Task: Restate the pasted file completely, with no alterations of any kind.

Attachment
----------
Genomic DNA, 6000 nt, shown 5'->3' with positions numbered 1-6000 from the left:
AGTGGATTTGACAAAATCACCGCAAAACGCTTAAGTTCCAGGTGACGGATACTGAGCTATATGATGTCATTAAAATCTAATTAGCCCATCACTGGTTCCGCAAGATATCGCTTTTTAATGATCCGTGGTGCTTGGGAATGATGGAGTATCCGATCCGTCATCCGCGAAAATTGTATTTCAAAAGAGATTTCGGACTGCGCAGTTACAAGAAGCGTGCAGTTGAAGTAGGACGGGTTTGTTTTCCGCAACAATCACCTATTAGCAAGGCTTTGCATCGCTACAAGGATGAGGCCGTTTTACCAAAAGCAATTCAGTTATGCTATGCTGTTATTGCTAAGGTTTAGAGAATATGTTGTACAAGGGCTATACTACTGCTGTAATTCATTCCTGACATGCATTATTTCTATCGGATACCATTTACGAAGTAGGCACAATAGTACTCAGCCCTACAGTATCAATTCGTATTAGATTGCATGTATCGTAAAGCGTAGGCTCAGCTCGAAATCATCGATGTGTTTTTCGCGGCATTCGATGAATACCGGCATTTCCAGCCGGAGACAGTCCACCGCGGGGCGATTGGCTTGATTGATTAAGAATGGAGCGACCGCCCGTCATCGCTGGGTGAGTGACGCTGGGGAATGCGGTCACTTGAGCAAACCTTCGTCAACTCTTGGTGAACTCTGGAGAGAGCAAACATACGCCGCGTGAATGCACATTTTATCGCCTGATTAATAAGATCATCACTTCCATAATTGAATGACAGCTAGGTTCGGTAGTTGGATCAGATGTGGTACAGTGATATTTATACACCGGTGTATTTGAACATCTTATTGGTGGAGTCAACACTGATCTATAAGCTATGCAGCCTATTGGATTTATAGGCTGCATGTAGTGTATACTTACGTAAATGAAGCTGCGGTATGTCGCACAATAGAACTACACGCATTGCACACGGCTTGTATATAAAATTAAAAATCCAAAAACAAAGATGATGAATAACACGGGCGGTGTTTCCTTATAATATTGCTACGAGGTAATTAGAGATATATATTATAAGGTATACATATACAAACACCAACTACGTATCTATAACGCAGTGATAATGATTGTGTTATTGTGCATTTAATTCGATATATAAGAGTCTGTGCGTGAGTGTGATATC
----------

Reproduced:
Genomic DNA, 6000 nt, shown 5'->3' with positions numbered 1-6000 from the left:
AGTGGATTTGACAAAATCACCGCAAAACGCTTAAGTTCCAGGTGACGGATACTGAGCTATATGATGTCATTAAAATCTAATTAGCCCATCACTGGTTCCGCAAGATATCGCTTTTTAATGATCCGTGGTGCTTGGGAATGATGGAGTATCCGATCCGTCATCCGCGAAAATTGTATTTCAAAAGAGATTTCGGACTGCGCAGTTACAAGAAGCGTGCAGTTGAAGTAGGACGGGTTTGTTTTCCGCAACAATCACCTATTAGCAAGGCTTTGCATCGCTACAAGGATGAGGCCGTTTTACCAAAAGCAATTCAGTTATGCTATGCTGTTATTGCTAAGGTTTAGAGAATATGTTGTACAAGGGCTATACTACTGCTGTAATTCATTCCTGACATGCATTATTTCTATCGGATACCATTTACGAAGTAGGCACAATAGTACTCAGCCCTACAGTATCAATTCGTATTAGATTGCATGTATCGTAAAGCGTAGGCTCAGCTCGAAATCATCGATGTGTTTTTCGCGGCATTCGATGAATACCGGCATTTCCAGCCGGAGACAGTCCACCGCGGGGCGATTGGCTTGATTGATTAAGAATGGAGCGACCGCCCGTCATCGCTGGGTGAGTGACGCTGGGGAATGCGGTCACTTGAGCAAACCTTCGTCAACTCTTGGTGAACTCTGGAGAGAGCAAACATACGCCGCGTGAATGCACATTTTATCGCCTGATTAATAAGATCATCACTTCCATAATTGAATGACAGCTAGGTTCGGTAGTTGGATCAGATGTGGTACAGTGATATTTATACACCGGTGTATTTGAACATCTTATTGGTGGAGTCAACACTGATCTATAAGCTATGCAGCCTATTGGATTTATAGGCTGCATGTAGTGTATACTTACGTAAATGAAGCTGCGGTATGTCGCACAATAGAACTACACGCATTGCACACGGCTTGTATATAAAATTAAAAATCCAAAAACAAAGATGATGAATAACACGGGCGGTGTTTCCTTATAATATTGCTACGAGGTAATTAGAGATATATATTATAAGGTATACATATACAAACACCAACTACGTATCTATAACGCAGTGATAATGATTGTGTTATTGTGCATTTAATTCGATATATAAGAGTCTGTGCGTGAGTGTGATATC